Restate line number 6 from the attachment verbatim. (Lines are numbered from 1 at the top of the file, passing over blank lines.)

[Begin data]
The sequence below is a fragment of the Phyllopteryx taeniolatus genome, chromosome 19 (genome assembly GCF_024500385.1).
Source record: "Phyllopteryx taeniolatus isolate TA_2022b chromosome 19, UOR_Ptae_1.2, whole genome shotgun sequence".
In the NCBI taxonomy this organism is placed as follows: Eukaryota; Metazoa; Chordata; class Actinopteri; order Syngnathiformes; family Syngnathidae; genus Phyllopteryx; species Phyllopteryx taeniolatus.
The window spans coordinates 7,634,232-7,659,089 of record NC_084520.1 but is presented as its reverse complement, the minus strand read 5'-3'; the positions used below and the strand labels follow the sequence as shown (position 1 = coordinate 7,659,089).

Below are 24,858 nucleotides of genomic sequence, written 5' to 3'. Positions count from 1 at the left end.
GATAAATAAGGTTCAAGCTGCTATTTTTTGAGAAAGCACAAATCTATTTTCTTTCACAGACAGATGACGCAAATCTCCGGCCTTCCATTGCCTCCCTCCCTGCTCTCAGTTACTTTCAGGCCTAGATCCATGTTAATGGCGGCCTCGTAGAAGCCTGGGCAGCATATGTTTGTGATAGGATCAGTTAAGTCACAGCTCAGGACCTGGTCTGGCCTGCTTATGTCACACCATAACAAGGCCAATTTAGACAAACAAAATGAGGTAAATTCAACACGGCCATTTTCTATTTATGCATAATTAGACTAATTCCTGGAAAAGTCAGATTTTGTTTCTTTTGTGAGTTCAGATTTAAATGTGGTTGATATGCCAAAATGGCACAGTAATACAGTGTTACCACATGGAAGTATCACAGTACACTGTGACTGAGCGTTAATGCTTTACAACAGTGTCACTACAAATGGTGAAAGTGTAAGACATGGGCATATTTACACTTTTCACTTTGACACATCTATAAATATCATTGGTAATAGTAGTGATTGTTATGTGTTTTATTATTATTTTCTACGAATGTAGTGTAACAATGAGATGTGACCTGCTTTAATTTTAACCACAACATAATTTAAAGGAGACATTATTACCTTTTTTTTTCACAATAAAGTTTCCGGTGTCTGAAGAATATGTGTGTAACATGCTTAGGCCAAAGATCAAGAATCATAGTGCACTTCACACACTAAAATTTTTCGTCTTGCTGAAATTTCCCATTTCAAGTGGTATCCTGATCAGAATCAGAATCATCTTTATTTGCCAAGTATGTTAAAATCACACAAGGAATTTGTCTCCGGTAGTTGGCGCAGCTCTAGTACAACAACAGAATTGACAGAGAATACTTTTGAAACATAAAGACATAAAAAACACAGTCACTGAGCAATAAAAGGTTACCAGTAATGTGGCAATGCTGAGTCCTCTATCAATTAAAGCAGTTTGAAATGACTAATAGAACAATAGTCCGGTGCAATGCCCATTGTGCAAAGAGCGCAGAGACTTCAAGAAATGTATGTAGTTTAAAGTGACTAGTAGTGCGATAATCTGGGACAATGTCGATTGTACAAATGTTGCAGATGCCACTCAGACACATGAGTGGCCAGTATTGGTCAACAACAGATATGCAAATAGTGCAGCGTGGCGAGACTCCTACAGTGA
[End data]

GATAAATAAGGTTCAAGCTGCTATTTTTTGAGAAAGCACAAATCTATTTTCTTTCACAGACAGATGACGCAAATCTCCGGCCTTCCATTGCCTCCCTCCCTGCTCTCAGTTACTTTCAGGCCTAGATCCATGTTAATGGCGGCCTCGTAGAAGCCTGGGCAGCATATGTTTGTGATAGGATCAGTTAAGTCACAGCTCAGGACCTGGTCTGGCCTGCTTATGTCACACCATAACAAGGCCAATTTAGACAAACAAAATGAGGTAAATTCAACACGGCCATTTTCTATTTATGCATAATTAGACTAATTCCTGGAAAAGTCAGATTTTGTTTCTTTTGTGAGTTCAGATTTAAATGTGGTTGATATGCCAAAATGGCACAGTAATACAGTGTTACCACATGGAAGTATCACAGTACACTGTGACTGAGCGTTAATGCTTTACAACAGTGTCACTACAAATGGTGAAAGTGTAAGACATGGGCATATTTACACTTTTCACTTTGACACATCTATAAATATCATTGGTAATAGTAGTGATTGTTATGTGTTTTATTATTATTTTCTACGAATGTAGTGTAACAATGAGATGTGACCTGCTTTAATTTTAACCACAACATAATTTAAAGGAGACATTATTACCTTTTTTTTTCACAATAAAGTTTCCGGTGTCTGAAGAATATGTGTGTAACATGCTTAGGCCAAAGATCAAGAATCATAGTGCACTTCACACACTAAAATTTTTCGTCTTGCTGAAATTTCCCATTTCAAGTGGTATCCTGATCAGAATCAGAATCATCTTTATTTGCCAAGTATGTTAAAATCACACAAGGAATTTGTCTCCGGTAGTTGGCGCAGCTCTAGTACAACAACAGAATTGACAGAGAATACTTTTGAAACATAAAGACATAAAAAACACAGTCACTGAGCAATAAAAGGTTACCAGTAATGTGGCAATGCTGAGTCCTCTATCAATTAAAGCAGTTTGAAATGACTAATAGAACAATAGTCCGGTGCAATGCCCATTGTGCAAAGAGCGCAGAGACTTCAAGAAATGTATGTAGTTTAAAGTGACTAGTAGTGCGATAATCTGGGACAATGTCGATTGTACAAATGTTGCAGATGCCACTCAGACACATGAGTGGCCAGTATTGGTCAACAACAGATATGCAAATAGTGCAGCGTGGCGAGACTCCTACAGTGA